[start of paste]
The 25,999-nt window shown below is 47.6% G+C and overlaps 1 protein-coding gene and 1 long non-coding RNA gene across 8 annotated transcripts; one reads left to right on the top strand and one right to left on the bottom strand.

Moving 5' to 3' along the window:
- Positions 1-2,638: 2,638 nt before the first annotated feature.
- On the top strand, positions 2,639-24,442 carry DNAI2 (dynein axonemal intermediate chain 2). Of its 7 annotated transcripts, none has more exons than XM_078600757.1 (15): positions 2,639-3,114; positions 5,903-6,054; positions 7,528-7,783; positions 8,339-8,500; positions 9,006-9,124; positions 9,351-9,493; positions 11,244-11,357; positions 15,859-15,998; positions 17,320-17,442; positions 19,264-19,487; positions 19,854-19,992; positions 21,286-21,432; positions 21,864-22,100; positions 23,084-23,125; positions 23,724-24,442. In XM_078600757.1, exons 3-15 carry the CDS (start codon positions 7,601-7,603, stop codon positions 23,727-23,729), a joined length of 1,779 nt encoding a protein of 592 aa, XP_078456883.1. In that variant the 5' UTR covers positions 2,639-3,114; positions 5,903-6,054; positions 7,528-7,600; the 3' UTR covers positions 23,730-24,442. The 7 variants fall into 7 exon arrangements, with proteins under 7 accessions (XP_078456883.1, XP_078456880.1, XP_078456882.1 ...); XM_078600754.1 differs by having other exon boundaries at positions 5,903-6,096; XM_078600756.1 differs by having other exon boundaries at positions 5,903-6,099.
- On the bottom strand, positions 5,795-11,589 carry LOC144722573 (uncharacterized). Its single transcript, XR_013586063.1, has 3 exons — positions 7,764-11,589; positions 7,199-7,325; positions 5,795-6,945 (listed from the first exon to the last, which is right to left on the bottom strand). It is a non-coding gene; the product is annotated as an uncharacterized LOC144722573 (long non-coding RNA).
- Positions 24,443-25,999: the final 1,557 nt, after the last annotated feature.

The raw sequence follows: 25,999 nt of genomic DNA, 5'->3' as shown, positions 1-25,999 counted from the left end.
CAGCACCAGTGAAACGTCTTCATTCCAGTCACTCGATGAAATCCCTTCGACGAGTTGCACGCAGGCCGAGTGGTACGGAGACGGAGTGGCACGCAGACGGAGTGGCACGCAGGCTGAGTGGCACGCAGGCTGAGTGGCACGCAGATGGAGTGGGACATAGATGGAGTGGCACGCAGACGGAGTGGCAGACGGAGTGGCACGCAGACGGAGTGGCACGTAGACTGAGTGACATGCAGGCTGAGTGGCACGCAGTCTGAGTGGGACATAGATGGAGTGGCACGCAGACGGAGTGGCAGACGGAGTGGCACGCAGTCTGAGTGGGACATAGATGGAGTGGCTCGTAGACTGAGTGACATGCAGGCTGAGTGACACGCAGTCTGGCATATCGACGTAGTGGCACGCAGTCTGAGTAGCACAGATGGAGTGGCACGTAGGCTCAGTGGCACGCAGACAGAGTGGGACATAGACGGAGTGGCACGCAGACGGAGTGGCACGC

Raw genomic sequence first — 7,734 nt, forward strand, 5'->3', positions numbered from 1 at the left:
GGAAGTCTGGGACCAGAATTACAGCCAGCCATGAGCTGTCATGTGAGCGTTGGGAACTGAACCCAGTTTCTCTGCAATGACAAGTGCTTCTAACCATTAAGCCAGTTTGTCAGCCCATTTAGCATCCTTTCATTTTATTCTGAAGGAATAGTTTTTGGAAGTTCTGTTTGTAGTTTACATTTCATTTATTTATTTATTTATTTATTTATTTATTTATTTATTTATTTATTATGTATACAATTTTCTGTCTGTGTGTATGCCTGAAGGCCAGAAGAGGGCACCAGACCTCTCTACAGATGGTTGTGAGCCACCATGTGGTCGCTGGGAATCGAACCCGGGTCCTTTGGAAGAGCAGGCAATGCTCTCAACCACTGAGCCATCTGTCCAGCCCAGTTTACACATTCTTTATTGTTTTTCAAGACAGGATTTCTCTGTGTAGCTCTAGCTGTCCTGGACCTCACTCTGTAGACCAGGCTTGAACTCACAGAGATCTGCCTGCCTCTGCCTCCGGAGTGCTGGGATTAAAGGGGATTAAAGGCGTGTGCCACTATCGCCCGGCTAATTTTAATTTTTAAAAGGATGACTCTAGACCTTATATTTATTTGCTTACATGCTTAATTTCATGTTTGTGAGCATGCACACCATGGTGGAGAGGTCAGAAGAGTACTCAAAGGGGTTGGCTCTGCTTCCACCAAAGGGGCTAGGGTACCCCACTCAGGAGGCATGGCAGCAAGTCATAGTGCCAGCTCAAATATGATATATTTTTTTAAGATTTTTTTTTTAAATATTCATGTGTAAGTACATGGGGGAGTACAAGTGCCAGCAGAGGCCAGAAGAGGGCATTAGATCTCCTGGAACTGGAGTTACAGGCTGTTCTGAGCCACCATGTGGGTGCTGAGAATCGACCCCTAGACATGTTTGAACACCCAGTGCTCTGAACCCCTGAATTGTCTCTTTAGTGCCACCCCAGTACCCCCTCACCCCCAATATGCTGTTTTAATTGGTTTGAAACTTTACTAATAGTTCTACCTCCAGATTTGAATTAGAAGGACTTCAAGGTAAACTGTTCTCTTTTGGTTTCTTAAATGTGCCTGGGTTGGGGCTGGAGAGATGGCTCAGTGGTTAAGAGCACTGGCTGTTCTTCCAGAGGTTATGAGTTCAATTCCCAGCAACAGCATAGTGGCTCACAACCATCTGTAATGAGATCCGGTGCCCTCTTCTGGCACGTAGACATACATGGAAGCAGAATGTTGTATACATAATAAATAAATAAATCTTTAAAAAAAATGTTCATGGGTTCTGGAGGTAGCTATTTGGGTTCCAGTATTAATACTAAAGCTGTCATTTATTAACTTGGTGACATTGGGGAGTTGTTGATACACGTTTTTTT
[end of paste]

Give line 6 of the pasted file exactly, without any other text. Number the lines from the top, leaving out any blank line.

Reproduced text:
- Positions 24,443-25,999: the final 1,557 nt, after the last annotated feature.